The gala-like evening revealed what should be a surprise to no one: Like other ballerinas who have created their own opportunities for artistic leadership in recent years, Van Patten has an abundant ability to step off the stage and into an executive role. This was an unforgettable evening, brilliantly curated, sparklingly danced, and impeccably produced.

A constellation of factors made the night exceptional. The venue was intimate, an outdoor pavilion holding only about 340 viewers. The music was mostly live, led by music director Luke Ming, a frequent guest conductor for SF Ballet. And the dancers themselves were practically bursting out of their skins—this was the first time many of them had performed for a live audience in 16 months.

The programming was well chosen for a proximity that showed off the dancers’ superhuman ability to marry risk-taking and precision. The most astonishing offering was from Frances Chung and Wei Wang dancing Helgi Tomasson’s “Chaccone for Piano and Two Dancers,” a piano ballet that tends to get swallowed in space when performed on the vast opera house stage. At the pavilion, it was possible to see up close the spring and stretch of Chung’s extraordinary pointe work, and the physical daring of Wang’s leaning torso as he cantilevered a yearning balance and then snapped into mind-bogglingly complex variations on attitude turns. SF Ballet’s usual house pianist Natalya Feygina played Handel’s Chaconne in G Major with a crispness to rival the mountain air.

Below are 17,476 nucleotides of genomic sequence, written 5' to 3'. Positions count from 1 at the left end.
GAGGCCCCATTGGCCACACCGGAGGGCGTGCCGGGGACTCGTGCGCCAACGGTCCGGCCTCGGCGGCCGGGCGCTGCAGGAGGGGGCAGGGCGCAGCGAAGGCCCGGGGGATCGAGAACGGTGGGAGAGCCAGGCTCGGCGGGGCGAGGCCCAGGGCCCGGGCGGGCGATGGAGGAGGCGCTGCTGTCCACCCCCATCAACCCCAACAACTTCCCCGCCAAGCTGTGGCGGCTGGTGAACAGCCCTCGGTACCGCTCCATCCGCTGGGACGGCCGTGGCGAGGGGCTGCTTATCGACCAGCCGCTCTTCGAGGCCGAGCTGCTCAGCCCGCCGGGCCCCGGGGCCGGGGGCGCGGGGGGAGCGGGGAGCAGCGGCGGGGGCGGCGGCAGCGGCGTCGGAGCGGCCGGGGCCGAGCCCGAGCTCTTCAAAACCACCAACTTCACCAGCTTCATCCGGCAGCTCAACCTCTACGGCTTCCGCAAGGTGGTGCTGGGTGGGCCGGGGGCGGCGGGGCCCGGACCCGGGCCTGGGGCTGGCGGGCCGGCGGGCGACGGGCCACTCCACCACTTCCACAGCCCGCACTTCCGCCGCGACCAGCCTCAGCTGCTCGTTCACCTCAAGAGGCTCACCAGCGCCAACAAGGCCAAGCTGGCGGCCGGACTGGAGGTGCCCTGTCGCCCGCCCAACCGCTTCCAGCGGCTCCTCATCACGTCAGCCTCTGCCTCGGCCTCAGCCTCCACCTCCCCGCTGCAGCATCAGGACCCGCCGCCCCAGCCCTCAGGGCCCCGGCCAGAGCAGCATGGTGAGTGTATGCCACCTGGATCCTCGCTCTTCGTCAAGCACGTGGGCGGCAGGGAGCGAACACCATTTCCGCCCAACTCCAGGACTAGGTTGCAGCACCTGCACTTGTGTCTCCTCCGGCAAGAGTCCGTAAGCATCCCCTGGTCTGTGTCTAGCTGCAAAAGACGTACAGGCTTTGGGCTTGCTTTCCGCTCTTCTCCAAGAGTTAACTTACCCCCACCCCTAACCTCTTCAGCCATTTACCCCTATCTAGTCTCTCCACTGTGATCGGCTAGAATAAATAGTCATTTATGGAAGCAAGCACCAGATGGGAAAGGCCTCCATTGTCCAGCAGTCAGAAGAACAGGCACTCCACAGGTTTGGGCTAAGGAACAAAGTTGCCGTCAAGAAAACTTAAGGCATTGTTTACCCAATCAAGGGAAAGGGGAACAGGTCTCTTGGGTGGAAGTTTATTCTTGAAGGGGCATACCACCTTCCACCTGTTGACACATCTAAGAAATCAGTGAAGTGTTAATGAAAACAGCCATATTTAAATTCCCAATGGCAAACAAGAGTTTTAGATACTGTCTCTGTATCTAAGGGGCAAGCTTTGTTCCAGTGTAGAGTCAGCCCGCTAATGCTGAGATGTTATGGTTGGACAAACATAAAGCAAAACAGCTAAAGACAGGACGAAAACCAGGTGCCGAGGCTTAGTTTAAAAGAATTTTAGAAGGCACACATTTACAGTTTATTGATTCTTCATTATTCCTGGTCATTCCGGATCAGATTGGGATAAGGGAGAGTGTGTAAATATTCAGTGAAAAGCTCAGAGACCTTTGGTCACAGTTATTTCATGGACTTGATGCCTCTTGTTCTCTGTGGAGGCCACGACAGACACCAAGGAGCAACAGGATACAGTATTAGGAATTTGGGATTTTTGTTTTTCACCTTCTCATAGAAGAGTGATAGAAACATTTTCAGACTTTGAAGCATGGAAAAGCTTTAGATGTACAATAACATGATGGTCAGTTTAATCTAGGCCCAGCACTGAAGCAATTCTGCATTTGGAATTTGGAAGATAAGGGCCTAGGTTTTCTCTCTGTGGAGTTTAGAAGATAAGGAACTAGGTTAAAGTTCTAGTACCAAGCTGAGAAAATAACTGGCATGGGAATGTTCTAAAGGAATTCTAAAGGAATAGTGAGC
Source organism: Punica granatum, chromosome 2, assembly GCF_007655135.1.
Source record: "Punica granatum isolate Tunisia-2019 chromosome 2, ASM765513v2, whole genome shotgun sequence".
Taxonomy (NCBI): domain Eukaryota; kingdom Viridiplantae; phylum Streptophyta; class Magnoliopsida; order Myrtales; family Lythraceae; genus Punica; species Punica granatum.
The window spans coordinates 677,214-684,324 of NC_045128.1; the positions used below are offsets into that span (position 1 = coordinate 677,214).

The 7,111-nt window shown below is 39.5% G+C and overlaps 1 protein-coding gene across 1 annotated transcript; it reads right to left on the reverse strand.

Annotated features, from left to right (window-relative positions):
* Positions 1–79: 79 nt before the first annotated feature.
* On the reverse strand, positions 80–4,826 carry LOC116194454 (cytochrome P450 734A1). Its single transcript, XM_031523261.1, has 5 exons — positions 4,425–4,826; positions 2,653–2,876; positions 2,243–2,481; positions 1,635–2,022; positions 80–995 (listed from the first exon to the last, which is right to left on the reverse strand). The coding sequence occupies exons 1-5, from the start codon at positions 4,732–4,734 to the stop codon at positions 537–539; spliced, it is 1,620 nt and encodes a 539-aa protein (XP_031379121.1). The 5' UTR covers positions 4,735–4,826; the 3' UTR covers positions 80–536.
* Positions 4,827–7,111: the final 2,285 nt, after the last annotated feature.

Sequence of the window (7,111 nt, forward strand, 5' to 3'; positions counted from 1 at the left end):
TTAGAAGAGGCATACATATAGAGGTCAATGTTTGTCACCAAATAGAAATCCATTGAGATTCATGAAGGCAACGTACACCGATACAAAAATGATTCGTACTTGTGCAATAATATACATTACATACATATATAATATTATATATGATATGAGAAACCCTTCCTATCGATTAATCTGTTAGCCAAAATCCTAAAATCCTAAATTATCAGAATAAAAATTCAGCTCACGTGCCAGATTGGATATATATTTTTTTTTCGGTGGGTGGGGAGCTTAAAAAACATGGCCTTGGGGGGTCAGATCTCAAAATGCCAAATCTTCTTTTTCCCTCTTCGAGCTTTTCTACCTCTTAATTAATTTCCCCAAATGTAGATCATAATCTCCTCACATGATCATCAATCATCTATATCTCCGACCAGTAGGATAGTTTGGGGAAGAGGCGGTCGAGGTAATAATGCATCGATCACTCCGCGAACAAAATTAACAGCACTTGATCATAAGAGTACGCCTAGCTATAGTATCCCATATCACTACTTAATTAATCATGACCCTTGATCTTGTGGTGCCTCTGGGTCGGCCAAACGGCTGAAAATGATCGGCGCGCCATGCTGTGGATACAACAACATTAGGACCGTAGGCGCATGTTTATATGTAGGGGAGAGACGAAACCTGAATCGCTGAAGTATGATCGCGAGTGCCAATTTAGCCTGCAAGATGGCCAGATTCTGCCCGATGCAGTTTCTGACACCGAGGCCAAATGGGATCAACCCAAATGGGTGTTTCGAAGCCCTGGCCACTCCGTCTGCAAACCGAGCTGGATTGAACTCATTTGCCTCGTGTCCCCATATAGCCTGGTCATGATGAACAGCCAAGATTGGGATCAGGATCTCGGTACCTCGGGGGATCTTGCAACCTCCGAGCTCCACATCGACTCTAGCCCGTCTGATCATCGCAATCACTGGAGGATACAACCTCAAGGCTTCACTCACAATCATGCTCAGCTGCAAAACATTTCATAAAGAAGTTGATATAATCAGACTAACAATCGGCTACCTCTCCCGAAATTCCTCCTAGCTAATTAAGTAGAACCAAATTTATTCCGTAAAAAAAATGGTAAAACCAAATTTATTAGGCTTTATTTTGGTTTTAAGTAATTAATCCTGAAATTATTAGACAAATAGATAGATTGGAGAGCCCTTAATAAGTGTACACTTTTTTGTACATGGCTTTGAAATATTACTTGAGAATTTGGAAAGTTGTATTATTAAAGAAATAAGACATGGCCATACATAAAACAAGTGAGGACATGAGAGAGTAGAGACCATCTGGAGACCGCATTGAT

Thamires Chuvas, Jahna Frantziskonis, Nataniel Remez, Cavan Conley, and Anatalia Hordov in Danielle Rowe's "And It Will." Photograph by Reneff-Olson Productions.

Benjamin Millepied’s “Appassionata” is another piano ballet (to Beethoven) that feels distant at SF’s War Memorial Opera House; in the Tahoe pavilion, as danced by Jennifer Stahl and Ulrik Birkkjaer, it was almost embarrassingly intimate, though also somehow innocent, a bedroom romp culminating in a delirious kiss. Stahl has always been a leggy standout with technique to spare, but in recent seasons what moves me is her emotional immersion. Then again, it would be easy to fall in love with Birkkjaer, whose eyes are wide and generous. This coupling also exuded easy chemistry—but with an urgent edge—in the “Amazing Grace” pas de deux from Dwight Rhoden’s “Testament;” the music sung live by a tightly rehearsed septet made all the difference.